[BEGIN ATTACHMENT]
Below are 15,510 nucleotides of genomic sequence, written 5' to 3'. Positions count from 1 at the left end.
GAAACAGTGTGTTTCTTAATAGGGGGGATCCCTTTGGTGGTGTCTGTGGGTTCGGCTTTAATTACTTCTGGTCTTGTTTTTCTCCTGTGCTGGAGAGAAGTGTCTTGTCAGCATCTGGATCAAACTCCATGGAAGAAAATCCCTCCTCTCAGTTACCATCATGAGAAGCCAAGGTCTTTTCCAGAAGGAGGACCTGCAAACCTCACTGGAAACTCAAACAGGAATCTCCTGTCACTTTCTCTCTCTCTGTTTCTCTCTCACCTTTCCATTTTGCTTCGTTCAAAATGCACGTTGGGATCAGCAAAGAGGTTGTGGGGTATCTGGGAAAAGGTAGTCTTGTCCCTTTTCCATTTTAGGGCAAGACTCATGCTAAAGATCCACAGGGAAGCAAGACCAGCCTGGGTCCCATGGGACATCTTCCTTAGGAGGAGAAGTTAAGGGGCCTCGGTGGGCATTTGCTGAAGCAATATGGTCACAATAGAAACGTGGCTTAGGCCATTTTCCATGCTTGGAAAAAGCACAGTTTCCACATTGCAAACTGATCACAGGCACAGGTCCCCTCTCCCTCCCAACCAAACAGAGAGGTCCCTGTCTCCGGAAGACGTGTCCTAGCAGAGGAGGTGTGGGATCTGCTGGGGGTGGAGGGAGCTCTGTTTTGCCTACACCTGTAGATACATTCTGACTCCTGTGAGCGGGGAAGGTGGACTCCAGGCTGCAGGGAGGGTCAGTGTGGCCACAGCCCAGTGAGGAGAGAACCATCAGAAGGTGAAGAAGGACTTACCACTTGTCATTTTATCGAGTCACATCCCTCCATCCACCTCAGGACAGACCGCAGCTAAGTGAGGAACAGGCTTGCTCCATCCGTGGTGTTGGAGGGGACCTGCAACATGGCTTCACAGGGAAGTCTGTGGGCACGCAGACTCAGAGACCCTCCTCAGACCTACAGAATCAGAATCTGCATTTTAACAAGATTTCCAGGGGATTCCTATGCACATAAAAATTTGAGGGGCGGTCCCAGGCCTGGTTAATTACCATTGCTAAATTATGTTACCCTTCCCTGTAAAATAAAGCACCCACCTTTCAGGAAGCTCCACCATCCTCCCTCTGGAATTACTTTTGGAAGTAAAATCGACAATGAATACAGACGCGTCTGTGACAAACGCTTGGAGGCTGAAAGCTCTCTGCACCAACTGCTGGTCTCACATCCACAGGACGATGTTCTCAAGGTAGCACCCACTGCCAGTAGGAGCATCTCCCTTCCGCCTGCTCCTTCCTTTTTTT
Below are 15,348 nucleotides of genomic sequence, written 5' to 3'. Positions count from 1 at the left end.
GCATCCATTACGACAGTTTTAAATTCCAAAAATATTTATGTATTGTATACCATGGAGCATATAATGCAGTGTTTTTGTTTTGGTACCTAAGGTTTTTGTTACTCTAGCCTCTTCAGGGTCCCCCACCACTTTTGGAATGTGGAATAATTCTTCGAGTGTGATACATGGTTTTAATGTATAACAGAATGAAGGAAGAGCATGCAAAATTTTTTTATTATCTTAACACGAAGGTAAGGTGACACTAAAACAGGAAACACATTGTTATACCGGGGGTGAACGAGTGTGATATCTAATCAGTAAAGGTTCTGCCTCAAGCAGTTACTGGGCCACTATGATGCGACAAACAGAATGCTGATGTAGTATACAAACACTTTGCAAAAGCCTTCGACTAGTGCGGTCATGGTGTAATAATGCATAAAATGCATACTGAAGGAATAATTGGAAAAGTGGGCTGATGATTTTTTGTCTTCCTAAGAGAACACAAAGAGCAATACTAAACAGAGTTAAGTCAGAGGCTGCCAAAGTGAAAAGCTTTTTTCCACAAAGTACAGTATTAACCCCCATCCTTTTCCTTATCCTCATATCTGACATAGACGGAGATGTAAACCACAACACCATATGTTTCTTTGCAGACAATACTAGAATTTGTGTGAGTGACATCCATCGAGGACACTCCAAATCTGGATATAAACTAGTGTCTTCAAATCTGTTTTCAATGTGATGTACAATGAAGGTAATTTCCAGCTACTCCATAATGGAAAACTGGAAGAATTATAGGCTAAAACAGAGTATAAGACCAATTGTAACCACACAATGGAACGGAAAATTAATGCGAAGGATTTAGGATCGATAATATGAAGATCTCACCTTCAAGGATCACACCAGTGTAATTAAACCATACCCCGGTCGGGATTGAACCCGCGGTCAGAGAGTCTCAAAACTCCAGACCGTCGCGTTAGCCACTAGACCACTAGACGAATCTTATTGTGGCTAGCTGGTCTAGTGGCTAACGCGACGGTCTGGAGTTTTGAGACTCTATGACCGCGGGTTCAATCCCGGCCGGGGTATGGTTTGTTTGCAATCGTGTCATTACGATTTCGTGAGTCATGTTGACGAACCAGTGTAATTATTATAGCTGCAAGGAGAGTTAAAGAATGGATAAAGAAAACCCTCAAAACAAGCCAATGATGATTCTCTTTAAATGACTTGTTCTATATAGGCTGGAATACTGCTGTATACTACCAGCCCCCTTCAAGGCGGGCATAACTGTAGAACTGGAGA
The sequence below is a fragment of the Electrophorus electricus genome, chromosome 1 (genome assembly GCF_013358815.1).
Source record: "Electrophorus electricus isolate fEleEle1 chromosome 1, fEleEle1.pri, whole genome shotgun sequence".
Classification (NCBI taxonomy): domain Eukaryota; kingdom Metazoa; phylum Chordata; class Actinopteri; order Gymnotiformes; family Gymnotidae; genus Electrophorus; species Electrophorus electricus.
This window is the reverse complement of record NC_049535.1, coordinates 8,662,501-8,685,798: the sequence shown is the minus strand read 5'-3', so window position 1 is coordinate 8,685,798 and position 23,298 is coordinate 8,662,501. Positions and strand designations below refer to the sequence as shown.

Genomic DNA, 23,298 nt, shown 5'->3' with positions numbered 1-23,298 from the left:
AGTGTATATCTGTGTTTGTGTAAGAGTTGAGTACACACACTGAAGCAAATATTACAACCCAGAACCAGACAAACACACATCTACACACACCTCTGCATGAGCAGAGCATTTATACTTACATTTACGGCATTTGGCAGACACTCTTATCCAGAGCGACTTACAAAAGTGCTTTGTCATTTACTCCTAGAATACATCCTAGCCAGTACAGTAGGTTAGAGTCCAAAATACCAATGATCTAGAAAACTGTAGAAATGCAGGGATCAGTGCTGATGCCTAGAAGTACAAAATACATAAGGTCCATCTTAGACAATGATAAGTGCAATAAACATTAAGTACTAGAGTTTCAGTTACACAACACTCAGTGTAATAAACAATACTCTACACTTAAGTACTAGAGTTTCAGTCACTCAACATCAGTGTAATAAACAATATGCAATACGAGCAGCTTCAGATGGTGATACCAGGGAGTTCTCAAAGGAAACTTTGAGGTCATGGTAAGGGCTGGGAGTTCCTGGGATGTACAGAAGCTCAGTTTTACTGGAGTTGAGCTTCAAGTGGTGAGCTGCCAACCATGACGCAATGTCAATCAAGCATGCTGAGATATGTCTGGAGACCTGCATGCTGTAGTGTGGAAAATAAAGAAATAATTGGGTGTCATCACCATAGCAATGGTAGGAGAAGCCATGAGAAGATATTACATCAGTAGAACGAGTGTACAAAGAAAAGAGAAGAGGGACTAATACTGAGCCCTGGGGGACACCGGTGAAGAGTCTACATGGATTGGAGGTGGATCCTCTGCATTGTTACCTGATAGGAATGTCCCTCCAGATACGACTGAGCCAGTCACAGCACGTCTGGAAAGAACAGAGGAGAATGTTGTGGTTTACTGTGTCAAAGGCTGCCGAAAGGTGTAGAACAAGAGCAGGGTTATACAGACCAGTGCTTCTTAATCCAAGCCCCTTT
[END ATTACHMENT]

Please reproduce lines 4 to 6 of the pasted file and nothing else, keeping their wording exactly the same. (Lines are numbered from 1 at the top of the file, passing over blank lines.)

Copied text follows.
GCATCCATTACGACAGTTTTAAATTCCAAAAATATTTATGTATTGTATACCATGGAGCATATAATGCAGTGTTTTTGTTTTGGTACCTAAGGTTTTTGTTACTCTAGCCTCTTCAGGGTCCCCCACCACTTTTGGAATGTGGAATAATTCTTCGAGTGTGATACATGGTTTTAATGTATAACAGAATGAAGGAAGAGCATGCAAAATTTTTTTATTATCTTAACACGAAGGTAAGGTGACACTAAAACAGGAAACACATTGTTATACCGGGGGTGAACGAGTGTGATATCTAATCAGTAAAGGTTCTGCCTCAAGCAGTTACTGGGCCACTATGATGCGACAAACAGAATGCTGATGTAGTATACAAACACTTTGCAAAAGCCTTCGACTAGTGCGGTCATGGTGTAATAATGCATAAAATGCATACTGAAGGAATAATTGGAAAAGTGGGCTGATGATTTTTTGTCTTCCTAAGAGAACACAAAGAGCAATACTAAACAGAGTTAAGTCAGAGGCTGCCAAAGTGAAAAGCTTTTTTCCACAAAGTACAGTATTAACCCCCATCCTTTTCCTTATCCTCATATCTGACATAGACGGAGATGTAAACCACAACACCATATGTTTCTTTGCAGACAATACTAGAATTTGTGTGAGTGACATCCATCGAGGACACTCCAAATCTGGATATAAACTAGTGTCTTCAAATCTGTTTTCAATGTGATGTACAATGAAGGTAATTTCCAGCTACTCCATAATGGAAAACTGGAAGAATTATAGGCTAAAACAGAGTATAAGACCAATTGTAACCACACAATGGAACGGAAAATTAATGCGAAGGATTTAGGATCGATAATATGAAGATCTCACCTTCAAGGATCACACCAGTGTAATTAAACCATACCCCGGTCGGGATTGAACCCGCGGTCAGAGAGTCTCAAAACTCCAGACCGTCGCGTTAGCCACTAGACCACTAGACGAATCTTATTGTGGCTAGCTGGTCTAGTGGCTAACGCGACGGTCTGGAGTTTTGAGACTCTATGACCGCGGGTTCAATCCCGGCCGGGGTATGGTTTGTTTGCAATCGTGTCATTACGATTTCGTGAGTCATGTTGACGAACCAGTGTAATTATTATAGCTGCAAGGAGAGTTAAAGAATGGATAAAGAAAACCCTCAAAACAAGCCAATGATGATTCTCTTTAAATGACTTGTTCTATATAGGCTGGAATACTGCTGTATACTACCAGCCCCCTTCAAGGCGGGCATAACTGTAGAACTGGAGA
The sequence below is a fragment of the Electrophorus electricus genome, chromosome 1 (genome assembly GCF_013358815.1).
Source record: "Electrophorus electricus isolate fEleEle1 chromosome 1, fEleEle1.pri, whole genome shotgun sequence".